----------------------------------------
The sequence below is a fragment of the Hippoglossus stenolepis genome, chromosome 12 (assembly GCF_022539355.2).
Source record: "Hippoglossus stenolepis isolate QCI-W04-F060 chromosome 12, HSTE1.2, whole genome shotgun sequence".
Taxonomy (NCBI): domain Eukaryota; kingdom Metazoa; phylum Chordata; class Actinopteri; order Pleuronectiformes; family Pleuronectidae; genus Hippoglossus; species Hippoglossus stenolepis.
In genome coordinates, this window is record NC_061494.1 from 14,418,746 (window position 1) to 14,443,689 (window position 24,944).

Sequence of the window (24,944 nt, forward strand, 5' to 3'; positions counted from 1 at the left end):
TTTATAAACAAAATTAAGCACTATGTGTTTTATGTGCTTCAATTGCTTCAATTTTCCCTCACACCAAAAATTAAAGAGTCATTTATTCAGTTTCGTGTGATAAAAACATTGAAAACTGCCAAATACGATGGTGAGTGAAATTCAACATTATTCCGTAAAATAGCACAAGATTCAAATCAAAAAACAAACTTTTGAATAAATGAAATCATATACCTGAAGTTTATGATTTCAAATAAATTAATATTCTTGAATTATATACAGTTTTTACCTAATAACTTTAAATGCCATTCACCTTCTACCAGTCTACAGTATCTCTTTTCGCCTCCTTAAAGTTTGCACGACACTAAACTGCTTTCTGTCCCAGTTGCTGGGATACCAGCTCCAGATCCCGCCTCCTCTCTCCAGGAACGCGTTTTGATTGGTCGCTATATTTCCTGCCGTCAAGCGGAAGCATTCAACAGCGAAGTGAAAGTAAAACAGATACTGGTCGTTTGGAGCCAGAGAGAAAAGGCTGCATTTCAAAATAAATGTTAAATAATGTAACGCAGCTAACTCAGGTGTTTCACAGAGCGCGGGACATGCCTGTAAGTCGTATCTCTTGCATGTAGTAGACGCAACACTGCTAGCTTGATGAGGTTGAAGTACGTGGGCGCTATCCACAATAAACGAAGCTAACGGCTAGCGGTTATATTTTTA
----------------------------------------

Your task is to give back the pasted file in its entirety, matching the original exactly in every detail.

The sequence below is a fragment of the Hippoglossus stenolepis genome, chromosome 12 (assembly GCF_022539355.2).
Source record: "Hippoglossus stenolepis isolate QCI-W04-F060 chromosome 12, HSTE1.2, whole genome shotgun sequence".
Taxonomy (NCBI): domain Eukaryota; kingdom Metazoa; phylum Chordata; class Actinopteri; order Pleuronectiformes; family Pleuronectidae; genus Hippoglossus; species Hippoglossus stenolepis.
In genome coordinates, this window is record NC_061494.1 from 14,418,746 (window position 1) to 14,443,689 (window position 24,944).

Sequence of the window (24,944 nt, forward strand, 5' to 3'; positions counted from 1 at the left end):
TTTATAAACAAAATTAAGCACTATGTGTTTTATGTGCTTCAATTGCTTCAATTTTCCCTCACACCAAAAATTAAAGAGTCATTTATTCAGTTTCGTGTGATAAAAACATTGAAAACTGCCAAATACGATGGTGAGTGAAATTCAACATTATTCCGTAAAATAGCACAAGATTCAAATCAAAAAACAAACTTTTGAATAAATGAAATCATATACCTGAAGTTTATGATTTCAAATAAATTAATATTCTTGAATTATATACAGTTTTTACCTAATAACTTTAAATGCCATTCACCTTCTACCAGTCTACAGTATCTCTTTTCGCCTCCTTAAAGTTTGCACGACACTAAACTGCTTTCTGTCCCAGTTGCTGGGATACCAGCTCCAGATCCCGCCTCCTCTCTCCAGGAACGCGTTTTGATTGGTCGCTATATTTCCTGCCGTCAAGCGGAAGCATTCAACAGCGAAGTGAAAGTAAAACAGATACTGGTCGTTTGGAGCCAGAGAGAAAAGGCTGCATTTCAAAATAAATGTTAAATAATGTAACGCAGCTAACTCAGGTGTTTCACAGAGCGCGGGACATGCCTGTAAGTCGTATCTCTTGCATGTAGTAGACGCAACACTGCTAGCTTGATGAGGTTGAAGTACGTGGGCGCTATCCACAATAAACGAAGCTAACGGCTAGCGGTTATATTTTTA